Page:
Bookworm, writer, radio host—I blog about history, fiction, and publishing in the Internet Age. You can find the full blog on my website. This space is for books.
Great overview of the process by which ballet, that most aristocratic of arts, became a major cultural expression of Soviet Russia, protected and supported by the communist state. The author focuses on the lesser-known 1950s and 1960s, although she gives a solid survey of the period before and an effective if brief summary of the Brezhnev years. Her basic argument is that when the state is pushing artists to create ballets of contemporary relevance, what appears to be conservatism (here the preservation of the classical heritage) may in fact be a kind of subversion. Beyond that, she urges us to take a more complex view of the Soviet state's relationship with ballet.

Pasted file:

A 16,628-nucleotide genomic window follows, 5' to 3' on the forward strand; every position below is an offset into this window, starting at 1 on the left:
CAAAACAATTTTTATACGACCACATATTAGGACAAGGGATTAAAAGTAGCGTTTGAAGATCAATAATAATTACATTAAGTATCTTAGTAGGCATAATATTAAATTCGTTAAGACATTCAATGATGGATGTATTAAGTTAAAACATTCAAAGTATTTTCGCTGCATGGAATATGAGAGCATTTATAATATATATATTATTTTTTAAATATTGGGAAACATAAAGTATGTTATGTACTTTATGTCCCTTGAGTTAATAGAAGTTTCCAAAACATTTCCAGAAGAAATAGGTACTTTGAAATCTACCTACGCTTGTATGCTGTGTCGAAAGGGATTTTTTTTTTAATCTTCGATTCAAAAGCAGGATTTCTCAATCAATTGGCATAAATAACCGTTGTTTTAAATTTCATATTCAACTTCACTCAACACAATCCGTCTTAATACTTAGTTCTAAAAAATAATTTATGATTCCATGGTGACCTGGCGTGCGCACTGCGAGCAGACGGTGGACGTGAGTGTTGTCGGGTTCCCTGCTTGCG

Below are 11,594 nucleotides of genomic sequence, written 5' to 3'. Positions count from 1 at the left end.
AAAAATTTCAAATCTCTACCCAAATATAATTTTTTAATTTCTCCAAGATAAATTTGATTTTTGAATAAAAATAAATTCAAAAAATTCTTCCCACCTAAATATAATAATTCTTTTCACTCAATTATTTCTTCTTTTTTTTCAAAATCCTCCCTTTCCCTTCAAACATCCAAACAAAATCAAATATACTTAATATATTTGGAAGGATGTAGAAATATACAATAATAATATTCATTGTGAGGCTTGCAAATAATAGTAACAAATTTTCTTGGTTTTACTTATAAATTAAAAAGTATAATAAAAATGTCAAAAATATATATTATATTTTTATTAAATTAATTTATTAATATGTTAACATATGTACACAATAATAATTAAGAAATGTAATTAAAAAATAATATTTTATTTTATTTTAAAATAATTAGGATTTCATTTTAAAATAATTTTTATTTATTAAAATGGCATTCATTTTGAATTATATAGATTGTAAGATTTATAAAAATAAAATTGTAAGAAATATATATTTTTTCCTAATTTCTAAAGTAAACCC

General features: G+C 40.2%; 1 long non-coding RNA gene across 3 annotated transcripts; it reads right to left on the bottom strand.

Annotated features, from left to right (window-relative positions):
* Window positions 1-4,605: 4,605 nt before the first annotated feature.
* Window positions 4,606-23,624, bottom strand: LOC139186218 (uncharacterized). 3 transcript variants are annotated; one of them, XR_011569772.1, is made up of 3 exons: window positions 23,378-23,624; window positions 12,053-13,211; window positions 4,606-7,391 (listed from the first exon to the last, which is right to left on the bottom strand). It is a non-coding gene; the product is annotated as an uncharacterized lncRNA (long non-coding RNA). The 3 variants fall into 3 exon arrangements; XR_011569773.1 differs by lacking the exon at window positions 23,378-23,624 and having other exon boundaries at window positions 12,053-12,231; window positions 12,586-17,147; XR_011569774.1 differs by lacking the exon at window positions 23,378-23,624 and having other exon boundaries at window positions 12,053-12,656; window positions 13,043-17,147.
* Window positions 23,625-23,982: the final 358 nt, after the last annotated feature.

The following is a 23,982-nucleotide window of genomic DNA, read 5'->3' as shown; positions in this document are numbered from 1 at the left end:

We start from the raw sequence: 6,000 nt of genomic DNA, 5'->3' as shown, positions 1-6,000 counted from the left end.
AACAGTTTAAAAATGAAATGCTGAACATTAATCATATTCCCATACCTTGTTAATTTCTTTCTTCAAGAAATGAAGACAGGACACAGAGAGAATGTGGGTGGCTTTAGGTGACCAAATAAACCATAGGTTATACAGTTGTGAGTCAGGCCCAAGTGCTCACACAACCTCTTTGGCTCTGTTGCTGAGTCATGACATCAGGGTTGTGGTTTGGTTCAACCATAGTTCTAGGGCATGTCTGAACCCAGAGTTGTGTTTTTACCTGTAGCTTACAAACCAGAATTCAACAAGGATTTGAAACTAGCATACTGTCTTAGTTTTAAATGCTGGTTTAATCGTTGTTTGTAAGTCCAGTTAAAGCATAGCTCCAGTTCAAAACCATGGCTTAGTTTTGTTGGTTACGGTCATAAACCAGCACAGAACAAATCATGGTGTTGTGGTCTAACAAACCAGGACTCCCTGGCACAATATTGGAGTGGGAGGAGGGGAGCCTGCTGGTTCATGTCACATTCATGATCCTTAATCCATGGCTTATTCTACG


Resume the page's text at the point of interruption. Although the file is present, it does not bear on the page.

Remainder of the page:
That argument convinced me. I would have liked to see more attention to the political arguments, for which there is quite a bit of evidence, and to a broader range of experimental ballets than the few examined here. On the whole, though, this is a valuable study that anyone interested in the history of ballet should read.
#4 on my History 2014 Challenge and #6 on my Reduce the TBR Challenge.